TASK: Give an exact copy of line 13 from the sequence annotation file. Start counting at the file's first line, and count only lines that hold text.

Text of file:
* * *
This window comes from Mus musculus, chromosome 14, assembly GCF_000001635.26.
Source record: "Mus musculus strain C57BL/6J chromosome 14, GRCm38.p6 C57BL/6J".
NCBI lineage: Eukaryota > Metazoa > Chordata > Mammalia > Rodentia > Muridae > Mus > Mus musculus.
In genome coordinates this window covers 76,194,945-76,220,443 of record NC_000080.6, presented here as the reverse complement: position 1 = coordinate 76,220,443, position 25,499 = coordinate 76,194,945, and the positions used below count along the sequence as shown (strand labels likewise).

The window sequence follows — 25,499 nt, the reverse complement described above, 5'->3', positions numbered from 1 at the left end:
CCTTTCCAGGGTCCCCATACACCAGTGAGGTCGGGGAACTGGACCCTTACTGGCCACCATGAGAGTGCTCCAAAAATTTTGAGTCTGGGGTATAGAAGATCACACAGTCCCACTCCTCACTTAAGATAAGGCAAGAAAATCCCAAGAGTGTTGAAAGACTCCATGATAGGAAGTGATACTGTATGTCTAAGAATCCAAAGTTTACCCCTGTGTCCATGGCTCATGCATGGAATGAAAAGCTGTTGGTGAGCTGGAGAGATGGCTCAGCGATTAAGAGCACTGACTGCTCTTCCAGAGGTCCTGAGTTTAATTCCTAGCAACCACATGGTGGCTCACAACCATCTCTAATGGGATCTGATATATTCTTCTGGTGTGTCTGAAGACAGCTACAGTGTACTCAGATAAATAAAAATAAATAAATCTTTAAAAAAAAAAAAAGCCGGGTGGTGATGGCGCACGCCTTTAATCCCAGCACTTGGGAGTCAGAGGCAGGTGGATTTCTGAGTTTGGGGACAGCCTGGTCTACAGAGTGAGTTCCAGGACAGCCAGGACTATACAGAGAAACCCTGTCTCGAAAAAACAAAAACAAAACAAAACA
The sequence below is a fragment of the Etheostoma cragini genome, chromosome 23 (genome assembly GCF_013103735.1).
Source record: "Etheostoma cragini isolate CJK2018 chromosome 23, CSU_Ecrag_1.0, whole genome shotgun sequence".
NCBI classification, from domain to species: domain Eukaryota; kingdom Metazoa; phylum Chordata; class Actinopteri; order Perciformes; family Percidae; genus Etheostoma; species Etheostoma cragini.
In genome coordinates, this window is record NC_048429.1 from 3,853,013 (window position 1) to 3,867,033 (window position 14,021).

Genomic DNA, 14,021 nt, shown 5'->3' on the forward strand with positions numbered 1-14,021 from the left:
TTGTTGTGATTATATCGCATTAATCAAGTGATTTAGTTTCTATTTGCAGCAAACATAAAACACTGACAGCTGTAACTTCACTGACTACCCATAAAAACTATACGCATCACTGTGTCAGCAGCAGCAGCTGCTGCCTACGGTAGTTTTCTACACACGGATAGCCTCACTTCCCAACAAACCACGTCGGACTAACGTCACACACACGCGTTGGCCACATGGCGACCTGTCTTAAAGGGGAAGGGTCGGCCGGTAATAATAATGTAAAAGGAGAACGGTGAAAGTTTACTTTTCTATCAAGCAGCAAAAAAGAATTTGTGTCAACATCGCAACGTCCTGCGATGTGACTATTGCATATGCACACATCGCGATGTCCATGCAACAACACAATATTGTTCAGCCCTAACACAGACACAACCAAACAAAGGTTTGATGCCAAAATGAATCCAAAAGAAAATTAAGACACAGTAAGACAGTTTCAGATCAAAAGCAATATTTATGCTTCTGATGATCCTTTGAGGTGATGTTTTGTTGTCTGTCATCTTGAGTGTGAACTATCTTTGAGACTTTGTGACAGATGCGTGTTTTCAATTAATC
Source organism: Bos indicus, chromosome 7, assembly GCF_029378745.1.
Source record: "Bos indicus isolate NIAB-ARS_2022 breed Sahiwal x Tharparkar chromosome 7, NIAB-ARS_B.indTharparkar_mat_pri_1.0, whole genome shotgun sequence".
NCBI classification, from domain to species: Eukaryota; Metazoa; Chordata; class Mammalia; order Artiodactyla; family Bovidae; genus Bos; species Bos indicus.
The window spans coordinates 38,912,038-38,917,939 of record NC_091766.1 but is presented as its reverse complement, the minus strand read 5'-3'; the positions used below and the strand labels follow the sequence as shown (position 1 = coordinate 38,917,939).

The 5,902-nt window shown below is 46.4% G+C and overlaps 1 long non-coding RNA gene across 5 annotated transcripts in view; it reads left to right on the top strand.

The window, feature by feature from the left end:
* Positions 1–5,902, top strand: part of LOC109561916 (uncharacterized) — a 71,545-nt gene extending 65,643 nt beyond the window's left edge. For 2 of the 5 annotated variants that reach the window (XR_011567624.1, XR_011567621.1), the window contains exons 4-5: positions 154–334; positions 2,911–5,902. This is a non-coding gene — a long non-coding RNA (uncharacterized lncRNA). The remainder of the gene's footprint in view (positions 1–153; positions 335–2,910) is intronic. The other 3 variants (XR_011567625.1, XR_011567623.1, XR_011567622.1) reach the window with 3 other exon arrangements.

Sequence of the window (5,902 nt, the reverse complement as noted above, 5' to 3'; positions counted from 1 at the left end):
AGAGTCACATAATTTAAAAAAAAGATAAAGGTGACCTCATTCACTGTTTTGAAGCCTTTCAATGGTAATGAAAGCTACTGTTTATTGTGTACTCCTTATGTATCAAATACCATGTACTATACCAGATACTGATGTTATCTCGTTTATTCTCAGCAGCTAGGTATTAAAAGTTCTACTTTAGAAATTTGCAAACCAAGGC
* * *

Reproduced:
Source organism: Bos indicus, chromosome 7, assembly GCF_029378745.1.